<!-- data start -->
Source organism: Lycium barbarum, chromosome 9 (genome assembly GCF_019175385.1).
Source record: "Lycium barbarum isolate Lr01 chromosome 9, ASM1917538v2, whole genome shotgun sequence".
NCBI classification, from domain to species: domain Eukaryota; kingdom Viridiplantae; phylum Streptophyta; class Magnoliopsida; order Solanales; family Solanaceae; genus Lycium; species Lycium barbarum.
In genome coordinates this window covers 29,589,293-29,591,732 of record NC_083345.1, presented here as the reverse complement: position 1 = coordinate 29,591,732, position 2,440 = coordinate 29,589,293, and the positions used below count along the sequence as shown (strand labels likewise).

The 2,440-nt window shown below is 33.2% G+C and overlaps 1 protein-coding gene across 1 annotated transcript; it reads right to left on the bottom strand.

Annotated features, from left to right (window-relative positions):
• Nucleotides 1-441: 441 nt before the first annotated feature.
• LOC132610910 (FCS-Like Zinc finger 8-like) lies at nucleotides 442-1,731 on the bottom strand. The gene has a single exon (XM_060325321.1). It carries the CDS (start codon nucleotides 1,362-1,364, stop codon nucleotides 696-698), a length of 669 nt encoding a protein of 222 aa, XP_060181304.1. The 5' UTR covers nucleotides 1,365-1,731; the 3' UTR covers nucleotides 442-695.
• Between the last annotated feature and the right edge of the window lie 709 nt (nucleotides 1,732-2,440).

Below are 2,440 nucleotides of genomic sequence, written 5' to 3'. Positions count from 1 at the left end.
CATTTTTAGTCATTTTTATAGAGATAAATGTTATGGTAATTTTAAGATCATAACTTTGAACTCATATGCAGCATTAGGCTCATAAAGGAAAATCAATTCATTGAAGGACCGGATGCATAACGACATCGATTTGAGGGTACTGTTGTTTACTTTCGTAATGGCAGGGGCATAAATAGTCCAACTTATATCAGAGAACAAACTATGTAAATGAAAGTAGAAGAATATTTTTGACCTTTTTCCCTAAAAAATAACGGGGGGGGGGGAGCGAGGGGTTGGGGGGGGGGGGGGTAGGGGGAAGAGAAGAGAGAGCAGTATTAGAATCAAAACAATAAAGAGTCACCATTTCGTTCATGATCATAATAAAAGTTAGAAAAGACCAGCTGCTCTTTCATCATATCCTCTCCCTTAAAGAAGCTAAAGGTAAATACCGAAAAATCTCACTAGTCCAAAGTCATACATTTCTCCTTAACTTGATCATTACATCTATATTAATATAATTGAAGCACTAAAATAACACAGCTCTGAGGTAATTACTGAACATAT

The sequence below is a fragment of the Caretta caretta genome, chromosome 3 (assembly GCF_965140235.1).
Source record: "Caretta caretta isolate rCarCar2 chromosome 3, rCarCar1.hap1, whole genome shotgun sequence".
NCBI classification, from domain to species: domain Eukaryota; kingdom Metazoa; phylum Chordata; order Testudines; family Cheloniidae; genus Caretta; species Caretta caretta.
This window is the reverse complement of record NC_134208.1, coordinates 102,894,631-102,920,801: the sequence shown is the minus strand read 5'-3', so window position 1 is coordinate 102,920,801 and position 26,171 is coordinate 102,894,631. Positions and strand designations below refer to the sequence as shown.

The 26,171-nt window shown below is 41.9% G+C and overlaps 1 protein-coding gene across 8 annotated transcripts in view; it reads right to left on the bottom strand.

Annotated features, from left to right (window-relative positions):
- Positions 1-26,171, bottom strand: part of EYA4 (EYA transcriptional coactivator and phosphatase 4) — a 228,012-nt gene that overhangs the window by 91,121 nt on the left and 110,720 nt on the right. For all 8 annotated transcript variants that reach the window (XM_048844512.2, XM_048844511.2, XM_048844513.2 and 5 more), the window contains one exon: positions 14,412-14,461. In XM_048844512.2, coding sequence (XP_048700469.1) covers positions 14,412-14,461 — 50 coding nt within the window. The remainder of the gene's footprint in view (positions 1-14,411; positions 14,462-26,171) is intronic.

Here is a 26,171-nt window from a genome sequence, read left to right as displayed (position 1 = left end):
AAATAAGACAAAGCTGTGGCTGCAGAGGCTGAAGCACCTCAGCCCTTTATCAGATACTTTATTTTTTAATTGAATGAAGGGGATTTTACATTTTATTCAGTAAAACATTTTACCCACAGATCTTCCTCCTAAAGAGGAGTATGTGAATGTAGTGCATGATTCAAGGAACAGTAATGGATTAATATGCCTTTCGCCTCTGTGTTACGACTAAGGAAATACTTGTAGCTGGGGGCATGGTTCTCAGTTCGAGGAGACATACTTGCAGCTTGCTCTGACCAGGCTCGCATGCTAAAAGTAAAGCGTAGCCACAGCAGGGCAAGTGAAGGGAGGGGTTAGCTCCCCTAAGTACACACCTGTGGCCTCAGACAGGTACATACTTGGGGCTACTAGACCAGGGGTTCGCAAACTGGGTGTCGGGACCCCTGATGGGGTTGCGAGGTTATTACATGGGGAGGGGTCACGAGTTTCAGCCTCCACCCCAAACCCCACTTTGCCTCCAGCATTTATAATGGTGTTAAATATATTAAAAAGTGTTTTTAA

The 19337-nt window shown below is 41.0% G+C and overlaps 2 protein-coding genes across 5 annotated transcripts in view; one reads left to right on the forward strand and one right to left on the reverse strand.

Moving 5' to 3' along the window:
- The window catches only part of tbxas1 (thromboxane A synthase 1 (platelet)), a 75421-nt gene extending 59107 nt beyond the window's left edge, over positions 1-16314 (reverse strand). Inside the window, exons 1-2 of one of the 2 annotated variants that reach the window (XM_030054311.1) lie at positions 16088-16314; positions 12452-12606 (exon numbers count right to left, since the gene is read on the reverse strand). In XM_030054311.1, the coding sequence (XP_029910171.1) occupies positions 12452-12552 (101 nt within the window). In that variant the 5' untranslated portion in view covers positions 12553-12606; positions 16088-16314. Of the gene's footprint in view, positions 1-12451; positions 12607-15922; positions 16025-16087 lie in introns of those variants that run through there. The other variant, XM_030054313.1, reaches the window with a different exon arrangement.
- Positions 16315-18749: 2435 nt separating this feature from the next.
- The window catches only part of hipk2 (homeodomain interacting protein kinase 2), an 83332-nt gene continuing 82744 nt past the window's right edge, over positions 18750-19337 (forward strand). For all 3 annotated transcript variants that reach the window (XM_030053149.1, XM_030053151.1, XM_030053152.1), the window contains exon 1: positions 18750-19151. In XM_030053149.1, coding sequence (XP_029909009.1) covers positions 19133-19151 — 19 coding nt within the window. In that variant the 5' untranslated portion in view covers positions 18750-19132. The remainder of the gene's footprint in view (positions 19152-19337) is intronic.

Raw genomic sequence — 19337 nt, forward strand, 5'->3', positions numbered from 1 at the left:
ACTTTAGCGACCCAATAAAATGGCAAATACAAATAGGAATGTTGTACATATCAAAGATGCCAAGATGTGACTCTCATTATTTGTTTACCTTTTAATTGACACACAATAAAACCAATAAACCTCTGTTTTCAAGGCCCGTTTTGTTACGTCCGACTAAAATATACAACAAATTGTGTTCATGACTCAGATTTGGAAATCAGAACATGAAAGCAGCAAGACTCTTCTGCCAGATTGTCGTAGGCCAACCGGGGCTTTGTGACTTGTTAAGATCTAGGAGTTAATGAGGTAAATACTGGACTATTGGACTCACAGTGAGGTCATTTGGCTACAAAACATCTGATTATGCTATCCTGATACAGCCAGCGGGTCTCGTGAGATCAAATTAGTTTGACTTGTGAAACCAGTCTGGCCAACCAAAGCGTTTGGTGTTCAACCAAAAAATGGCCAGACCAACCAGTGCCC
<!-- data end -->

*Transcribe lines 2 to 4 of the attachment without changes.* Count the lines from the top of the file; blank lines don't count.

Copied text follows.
Source record: "Lycium barbarum isolate Lr01 chromosome 9, ASM1917538v2, whole genome shotgun sequence".
NCBI classification, from domain to species: domain Eukaryota; kingdom Viridiplantae; phylum Streptophyta; class Magnoliopsida; order Solanales; family Solanaceae; genus Lycium; species Lycium barbarum.
In genome coordinates this window covers 29,589,293-29,591,732 of record NC_083345.1, presented here as the reverse complement: position 1 = coordinate 29,591,732, position 2,440 = coordinate 29,589,293, and the positions used below count along the sequence as shown (strand labels likewise).